There are other snack items that are treasured by Punekars, and ferried all over the world — the buttery, melt-in-your-mouth Shrewsbury biscuits from Kayani Bakery, the spicy, tangy bhakarwadi from Chitale Bandhu on Laxmi Road, the several bhel and chaat-walas spread throughout the old town, and of course, everyone has his favourite vada-pav wala and will swear that no one can match him (my personal favourite is the popular pushcart behind Aurora Towers).

Time for some culture. It’s hard to pinpoint what exactly Pune’s culture and demographics are like, because they’ve been changing so often over time.

In the years after Independence, Pune’s pleasant climate and lush greenery made it a popular retirement town for Mumbai folks, and it became known as a ‘Pensioner’s Paradise’. The areas around the famous Deccan Gymkhana club were filled with bungalows and flats belonging to the new Punekars. Slowly, though, commercial activity began to pick up and the hubbub of heavy industry arrived — first at Pimpri and Chinchwad, two satellite towns, then in the outskirts of Pune.

Along with the industry, the educational institutions here began to acquire a reputation as well, in no small part due to both industrial collaboration, and partnerships with the various government research organisations in Pune. And thus Pune had another sobriquet — The Oxford of the East. This began to change the demographics of the town, tilting the balance in favour of young students from all over the world.

In the late eighties, the quiet software revolution swept India. Starting from Bangalore, entrepreneurs and engineers created tiny offices in flats, to take out outsourced software work from the US. Pune was not far behind, and it soon began to play host to large and small software companies. While these were predominantly service companies initially, recent years have seen the growth of small, spunky product companies planning to make their mark on the world.

And the rise of these companies has triggered the latest wave of settlers in Pune — the software engineers. Many of them, US or Europe returned, have brought back their culture of professionalism to the city. Pune is now ranked among the top IT hubs in India.

Through the years, through all these visitors, Pune has kept the things that make it special for everyone. It has assimilated all the influences and created a special culture ‘chaat’ from it. Old-timers may bemoan the young whippersnappers heading to discos, but the cultural institutions that defined Pune 50 years back are still going strong.

Take the city’s thriving Marathi theatre scene. One of the oldest theatre traditions in the country, the Marathi stage is a vibrant playground for some of the best actors in the country, and it draws its influences from everywhere — from myth to literature, from current affairs to social mores. The format of the plays has evolved over the years from music-and-dance-based-plays, to socially aware dramas by stalwarts such as Vijay Tendulkar, to the huge variety of forms in the current day.

I remember one of the plays in the early nineties was based on a horror novel by Stephen King! Several popular stage theatres attest to the perennial interest in plays — Bal Gandharva, Tilak Smarak, Nehru Memorial Hall. There are several Marathi play competitions at the college level in Pune. The oldest, called the Purushottam Karandak, has been around for nearly 50 years, and all of them attract tough competition and much innovation.

Or take the most prominent expression of the city’s interest in Indian classical music: The Sawai Gandharv Sangeet Mahotsav. This music festival, one of the largest in the country, was established by Pt. Bhimsen Joshi in 1953. It’s an annual open-air concert, usually held in December, and in its earlier days, late into the night. Stalwarts and debutants of classical music perform over several days before a huge, appreciative crowd, patiently seated in a school ground. The Ganpati festival, through the years, has also become a time for music and dance concerts, organised by the various pandals.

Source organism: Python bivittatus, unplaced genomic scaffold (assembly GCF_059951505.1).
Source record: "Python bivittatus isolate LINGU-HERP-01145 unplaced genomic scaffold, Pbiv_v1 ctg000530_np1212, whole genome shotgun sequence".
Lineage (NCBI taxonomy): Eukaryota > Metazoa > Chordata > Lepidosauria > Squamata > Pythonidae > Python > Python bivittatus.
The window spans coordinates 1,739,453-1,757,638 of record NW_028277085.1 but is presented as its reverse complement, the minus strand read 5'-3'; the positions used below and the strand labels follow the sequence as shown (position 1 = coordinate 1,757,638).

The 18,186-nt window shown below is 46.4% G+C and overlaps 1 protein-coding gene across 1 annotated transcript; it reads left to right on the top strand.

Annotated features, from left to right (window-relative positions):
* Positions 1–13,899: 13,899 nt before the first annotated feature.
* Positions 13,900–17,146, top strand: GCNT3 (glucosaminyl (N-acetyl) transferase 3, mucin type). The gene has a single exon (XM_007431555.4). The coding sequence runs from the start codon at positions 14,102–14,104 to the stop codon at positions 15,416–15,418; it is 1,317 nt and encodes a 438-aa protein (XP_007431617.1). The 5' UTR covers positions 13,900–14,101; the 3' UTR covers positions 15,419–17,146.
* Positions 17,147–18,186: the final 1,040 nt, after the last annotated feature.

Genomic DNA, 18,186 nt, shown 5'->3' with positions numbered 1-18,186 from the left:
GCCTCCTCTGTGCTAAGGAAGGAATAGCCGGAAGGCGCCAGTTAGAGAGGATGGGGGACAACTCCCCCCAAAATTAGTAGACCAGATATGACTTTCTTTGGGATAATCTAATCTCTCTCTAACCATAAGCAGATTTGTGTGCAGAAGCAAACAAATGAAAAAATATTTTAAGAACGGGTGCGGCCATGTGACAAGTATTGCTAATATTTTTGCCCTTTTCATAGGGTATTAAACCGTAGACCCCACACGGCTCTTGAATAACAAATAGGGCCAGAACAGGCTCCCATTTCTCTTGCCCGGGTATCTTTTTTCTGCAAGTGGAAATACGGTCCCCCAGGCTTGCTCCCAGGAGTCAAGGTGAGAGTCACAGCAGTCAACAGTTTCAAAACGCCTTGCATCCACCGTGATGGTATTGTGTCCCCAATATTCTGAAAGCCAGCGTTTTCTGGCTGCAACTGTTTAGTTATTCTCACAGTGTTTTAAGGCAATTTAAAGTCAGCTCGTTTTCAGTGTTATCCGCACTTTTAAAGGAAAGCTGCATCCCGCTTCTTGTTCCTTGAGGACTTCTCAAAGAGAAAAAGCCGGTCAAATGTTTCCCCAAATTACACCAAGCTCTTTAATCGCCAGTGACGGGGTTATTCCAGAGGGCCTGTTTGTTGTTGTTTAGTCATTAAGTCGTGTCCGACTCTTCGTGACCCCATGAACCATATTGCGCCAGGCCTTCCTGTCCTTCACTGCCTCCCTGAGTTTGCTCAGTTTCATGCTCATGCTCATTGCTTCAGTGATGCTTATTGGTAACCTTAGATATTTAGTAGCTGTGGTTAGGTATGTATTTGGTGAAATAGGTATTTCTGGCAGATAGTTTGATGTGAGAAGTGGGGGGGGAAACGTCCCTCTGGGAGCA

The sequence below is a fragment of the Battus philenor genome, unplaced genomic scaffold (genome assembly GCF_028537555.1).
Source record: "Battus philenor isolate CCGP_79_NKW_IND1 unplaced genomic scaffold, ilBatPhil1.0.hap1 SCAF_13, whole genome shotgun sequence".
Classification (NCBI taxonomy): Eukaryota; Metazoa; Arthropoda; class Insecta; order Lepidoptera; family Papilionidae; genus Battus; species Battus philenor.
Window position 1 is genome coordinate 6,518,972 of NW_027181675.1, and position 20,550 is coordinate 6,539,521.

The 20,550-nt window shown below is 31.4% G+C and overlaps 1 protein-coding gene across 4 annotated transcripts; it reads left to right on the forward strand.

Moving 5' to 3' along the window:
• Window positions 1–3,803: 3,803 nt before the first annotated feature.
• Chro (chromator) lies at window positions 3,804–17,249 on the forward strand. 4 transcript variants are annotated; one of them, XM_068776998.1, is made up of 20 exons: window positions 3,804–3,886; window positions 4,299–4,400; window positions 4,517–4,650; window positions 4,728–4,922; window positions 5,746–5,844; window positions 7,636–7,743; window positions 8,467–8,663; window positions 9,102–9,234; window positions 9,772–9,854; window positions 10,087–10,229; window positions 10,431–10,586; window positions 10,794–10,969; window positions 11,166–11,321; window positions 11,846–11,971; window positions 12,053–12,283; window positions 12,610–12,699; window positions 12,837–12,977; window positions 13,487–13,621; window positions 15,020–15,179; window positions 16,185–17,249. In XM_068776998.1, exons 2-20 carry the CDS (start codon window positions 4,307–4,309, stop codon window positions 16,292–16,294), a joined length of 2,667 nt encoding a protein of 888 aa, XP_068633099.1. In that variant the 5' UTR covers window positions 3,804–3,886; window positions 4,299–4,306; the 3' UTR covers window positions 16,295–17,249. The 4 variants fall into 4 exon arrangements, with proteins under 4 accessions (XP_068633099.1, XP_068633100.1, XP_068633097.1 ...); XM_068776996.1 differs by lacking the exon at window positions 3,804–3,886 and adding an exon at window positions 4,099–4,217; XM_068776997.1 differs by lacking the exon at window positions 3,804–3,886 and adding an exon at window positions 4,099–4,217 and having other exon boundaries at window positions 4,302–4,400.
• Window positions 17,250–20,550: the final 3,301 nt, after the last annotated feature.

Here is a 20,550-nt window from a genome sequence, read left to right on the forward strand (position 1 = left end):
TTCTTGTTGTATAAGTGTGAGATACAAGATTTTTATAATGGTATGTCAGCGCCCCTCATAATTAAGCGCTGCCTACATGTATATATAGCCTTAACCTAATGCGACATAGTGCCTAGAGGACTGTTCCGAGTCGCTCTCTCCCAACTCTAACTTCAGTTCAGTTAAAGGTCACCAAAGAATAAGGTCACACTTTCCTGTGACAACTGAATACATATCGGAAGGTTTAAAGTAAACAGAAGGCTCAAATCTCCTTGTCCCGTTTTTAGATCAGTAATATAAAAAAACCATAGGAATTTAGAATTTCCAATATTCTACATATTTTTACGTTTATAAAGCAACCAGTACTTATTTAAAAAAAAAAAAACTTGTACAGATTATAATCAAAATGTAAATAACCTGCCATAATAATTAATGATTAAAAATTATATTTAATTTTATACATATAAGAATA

While the Marathi film industry is mostly centered in Mumbai now, Pune hosted one of the iconic film studios — V Shantaram’s Prabhat Film Company, which made several landmark films of its time, including India’s first colour film. The premises of the studio have now been converted into the Film and Television Institute of India (FTII), training ground for some of the best actors in India.

Across the road is the National Film Archives of India (NFAI), which contains prints of notable and rare films from India and all over the world. The NFAI also hosts a film club where members can see a film from their collection weekly. The road leading to the FTII has been renamed Prabhat Road as a tribute.

Pune also boasts of the ‘Boat Club Quizzing Club’, an enthusiastic group of quizzers that punches much above its weight in national level quizzing. The members usually join in their college years and stay on to practice and set quizzes themselves. A few of them have gone on to become professional quizmasters.

Any mention of Pune would be incomplete without a reference to the numerous government institutions that made its reputation: The NDA at Khadakwasla, training ground of India’s military cadets; the ARDE, the government armament research labs, C-DAC, which gave India its first supercomputer, NCL, the premier research lab…

Over the past two decades, Pune, like most other Indian cities, has been in the grip of the real estate boom — it has doubled in size, spreading out in all directions, new housing societies springing up on previously uninhabited roads. This is exacerbated by the influx of residents from smaller towns, to work in all the new companies springing up. As expected, it has strained the civic facilities the most, and caused old timers to bemoan the state their beloved city is coming to.

The great writer Pu La Deshpande once (only half-jokingly) explained the most prominent characteristics of every Punekar: one, he must be full of pride for his city, and secondly, he must keep repeating the statement that “Pune isn’t what it used to be.”

But Pune’s done this before. It’s changed, expanded, accommodated, and somehow remained the same sleepy town it was during the Maratha days. How exactly it does it, no one quite knows. Perhaps it’s the famous Punekar pride that holds the city together.